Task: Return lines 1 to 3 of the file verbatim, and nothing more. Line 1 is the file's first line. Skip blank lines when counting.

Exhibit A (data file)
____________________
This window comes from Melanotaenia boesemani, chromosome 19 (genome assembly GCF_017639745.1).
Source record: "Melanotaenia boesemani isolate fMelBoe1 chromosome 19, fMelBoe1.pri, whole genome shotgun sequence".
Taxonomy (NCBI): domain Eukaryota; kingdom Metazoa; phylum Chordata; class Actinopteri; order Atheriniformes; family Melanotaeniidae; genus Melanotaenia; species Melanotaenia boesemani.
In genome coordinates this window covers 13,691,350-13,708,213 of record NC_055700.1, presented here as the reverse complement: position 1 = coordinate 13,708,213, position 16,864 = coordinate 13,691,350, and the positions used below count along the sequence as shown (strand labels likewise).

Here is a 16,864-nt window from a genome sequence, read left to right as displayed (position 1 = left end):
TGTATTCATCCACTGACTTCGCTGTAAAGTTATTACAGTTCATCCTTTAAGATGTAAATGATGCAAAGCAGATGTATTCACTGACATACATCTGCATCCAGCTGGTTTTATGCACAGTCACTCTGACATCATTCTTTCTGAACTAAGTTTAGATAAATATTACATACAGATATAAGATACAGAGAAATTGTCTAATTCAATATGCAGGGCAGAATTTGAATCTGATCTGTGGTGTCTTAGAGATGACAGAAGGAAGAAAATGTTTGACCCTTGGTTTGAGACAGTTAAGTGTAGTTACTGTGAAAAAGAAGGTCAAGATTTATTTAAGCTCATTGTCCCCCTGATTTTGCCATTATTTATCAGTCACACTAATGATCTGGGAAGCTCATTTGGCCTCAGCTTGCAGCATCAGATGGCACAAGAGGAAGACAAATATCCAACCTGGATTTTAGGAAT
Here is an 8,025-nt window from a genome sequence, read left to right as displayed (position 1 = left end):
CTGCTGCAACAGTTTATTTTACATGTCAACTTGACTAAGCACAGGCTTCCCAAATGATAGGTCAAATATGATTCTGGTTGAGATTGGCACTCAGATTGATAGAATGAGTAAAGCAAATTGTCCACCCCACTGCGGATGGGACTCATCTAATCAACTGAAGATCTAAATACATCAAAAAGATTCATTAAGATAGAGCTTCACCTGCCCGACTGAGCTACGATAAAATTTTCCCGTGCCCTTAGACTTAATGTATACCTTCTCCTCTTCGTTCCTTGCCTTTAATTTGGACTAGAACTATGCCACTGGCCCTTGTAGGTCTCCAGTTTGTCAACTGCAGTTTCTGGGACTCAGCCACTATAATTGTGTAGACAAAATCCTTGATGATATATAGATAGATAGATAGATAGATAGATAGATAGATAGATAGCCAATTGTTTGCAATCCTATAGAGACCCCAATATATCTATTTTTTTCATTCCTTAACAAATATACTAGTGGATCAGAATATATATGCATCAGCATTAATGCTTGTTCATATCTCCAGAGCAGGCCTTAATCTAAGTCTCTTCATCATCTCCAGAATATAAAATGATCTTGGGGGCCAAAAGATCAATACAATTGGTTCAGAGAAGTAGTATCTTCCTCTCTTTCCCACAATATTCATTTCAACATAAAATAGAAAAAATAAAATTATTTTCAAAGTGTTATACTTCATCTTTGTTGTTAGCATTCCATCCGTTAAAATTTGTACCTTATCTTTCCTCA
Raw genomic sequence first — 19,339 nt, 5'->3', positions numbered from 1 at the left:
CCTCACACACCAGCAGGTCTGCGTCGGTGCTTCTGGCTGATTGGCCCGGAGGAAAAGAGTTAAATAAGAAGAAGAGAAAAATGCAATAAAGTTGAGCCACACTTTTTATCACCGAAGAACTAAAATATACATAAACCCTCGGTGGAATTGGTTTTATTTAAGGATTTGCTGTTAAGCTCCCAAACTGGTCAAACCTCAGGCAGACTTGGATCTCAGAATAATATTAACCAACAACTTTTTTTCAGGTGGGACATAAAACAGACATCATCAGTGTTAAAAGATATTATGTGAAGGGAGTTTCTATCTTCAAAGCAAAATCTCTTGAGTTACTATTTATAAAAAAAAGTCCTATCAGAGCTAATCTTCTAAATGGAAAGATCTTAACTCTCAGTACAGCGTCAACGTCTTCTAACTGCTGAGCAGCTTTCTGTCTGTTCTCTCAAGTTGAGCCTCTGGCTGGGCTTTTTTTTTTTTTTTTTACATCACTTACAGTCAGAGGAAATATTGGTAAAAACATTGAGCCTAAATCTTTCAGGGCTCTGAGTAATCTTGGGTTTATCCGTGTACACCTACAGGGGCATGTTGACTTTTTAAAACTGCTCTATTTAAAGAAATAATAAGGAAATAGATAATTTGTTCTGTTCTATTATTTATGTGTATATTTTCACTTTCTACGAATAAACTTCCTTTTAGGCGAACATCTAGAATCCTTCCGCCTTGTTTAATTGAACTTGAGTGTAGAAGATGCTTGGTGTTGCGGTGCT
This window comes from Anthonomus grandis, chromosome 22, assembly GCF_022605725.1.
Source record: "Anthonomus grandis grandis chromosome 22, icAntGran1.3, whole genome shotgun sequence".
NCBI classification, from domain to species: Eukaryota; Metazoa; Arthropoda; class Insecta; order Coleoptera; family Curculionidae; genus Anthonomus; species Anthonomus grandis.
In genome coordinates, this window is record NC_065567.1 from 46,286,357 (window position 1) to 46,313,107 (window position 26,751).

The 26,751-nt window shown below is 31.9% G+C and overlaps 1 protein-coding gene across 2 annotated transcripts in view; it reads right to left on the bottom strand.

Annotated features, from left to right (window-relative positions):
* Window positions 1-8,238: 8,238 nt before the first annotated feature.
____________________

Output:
This window comes from Melanotaenia boesemani, chromosome 19 (genome assembly GCF_017639745.1).
Source record: "Melanotaenia boesemani isolate fMelBoe1 chromosome 19, fMelBoe1.pri, whole genome shotgun sequence".
Taxonomy (NCBI): domain Eukaryota; kingdom Metazoa; phylum Chordata; class Actinopteri; order Atheriniformes; family Melanotaeniidae; genus Melanotaenia; species Melanotaenia boesemani.